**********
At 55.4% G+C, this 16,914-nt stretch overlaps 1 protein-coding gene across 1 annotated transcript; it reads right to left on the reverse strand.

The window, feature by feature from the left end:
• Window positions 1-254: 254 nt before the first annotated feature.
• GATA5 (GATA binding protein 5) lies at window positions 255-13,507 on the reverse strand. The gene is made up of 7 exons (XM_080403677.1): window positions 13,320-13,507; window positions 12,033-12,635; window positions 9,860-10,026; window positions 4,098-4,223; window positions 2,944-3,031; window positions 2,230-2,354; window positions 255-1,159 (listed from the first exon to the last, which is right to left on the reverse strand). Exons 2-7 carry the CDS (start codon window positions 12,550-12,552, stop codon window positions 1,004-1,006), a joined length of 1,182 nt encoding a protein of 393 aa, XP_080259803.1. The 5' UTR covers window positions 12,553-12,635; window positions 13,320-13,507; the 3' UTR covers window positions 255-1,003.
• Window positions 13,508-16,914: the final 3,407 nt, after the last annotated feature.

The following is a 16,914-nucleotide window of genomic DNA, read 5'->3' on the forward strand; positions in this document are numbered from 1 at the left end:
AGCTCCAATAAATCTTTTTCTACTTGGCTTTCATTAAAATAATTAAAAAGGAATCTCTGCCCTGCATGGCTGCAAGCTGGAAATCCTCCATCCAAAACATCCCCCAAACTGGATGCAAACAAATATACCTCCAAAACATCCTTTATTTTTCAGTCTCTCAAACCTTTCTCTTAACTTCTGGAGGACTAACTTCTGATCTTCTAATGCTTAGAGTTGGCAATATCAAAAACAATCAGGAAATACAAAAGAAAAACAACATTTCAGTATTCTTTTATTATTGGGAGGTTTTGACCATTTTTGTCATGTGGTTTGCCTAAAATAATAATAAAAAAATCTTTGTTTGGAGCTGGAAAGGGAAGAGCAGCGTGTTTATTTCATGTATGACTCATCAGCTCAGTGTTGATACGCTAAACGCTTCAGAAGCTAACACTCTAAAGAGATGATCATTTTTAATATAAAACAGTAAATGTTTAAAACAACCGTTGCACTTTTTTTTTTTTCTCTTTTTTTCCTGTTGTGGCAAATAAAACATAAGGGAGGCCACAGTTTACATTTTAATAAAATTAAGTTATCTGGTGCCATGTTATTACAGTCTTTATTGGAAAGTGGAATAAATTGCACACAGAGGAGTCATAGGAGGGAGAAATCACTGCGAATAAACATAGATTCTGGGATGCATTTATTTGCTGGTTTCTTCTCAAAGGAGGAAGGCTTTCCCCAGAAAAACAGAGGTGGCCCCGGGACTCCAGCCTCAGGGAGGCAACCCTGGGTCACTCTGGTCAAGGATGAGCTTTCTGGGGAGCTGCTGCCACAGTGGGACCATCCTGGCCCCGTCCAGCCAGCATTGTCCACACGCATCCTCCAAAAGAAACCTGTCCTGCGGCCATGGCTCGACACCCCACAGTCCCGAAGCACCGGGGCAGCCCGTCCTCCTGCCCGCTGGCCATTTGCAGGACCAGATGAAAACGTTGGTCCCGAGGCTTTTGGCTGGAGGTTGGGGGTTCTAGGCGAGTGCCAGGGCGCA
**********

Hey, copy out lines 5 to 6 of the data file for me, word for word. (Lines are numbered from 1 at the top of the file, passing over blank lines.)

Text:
• Window positions 13,508-16,914: the final 3,407 nt, after the last annotated feature.

The following is a 16,914-nucleotide window of genomic DNA, read 5'->3' on the forward strand; positions in this document are numbered from 1 at the left end: